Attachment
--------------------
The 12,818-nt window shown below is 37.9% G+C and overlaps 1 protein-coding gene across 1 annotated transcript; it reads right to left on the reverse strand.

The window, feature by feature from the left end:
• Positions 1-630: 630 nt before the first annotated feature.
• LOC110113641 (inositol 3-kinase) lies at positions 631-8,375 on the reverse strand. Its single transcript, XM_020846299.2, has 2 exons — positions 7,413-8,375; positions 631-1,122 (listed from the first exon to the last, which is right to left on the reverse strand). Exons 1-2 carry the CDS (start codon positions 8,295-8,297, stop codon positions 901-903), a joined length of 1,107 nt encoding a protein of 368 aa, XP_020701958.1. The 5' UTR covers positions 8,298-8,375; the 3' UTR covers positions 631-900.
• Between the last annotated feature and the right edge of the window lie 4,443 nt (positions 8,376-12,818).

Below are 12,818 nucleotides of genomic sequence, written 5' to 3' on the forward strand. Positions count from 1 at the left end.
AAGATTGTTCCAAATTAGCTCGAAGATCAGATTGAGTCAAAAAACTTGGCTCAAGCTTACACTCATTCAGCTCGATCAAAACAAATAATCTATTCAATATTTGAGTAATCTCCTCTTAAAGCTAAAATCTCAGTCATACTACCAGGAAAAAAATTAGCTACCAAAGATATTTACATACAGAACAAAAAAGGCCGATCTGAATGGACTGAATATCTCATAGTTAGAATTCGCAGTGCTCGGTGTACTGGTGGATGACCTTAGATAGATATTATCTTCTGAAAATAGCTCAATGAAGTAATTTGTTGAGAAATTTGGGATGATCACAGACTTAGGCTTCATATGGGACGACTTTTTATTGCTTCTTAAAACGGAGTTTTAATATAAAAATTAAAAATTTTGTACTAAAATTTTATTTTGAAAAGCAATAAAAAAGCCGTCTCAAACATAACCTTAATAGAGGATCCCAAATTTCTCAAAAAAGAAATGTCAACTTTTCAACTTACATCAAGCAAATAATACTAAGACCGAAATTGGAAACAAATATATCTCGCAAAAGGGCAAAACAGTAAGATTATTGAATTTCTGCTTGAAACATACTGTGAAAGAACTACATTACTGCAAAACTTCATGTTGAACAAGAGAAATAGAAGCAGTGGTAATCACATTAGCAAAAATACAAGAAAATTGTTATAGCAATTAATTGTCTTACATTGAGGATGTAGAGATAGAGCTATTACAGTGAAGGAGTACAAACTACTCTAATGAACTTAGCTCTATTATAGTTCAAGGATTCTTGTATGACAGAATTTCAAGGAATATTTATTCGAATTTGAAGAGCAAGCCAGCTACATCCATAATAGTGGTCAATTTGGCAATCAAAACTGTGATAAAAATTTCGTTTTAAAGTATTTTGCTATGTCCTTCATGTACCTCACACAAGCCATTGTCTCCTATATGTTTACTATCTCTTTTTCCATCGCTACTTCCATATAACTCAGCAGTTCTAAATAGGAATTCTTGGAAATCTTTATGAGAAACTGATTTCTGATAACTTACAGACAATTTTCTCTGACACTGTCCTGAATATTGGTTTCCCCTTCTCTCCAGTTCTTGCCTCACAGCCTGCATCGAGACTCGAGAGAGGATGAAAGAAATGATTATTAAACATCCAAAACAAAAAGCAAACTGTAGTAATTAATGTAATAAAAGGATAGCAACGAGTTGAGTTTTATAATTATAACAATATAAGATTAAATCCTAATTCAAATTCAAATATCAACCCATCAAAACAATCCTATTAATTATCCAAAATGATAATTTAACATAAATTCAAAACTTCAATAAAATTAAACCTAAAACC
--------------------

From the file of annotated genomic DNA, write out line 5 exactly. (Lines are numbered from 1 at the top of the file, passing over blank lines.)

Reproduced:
• Between the last annotated feature and the right edge of the window lie 4,443 nt (positions 8,376-12,818).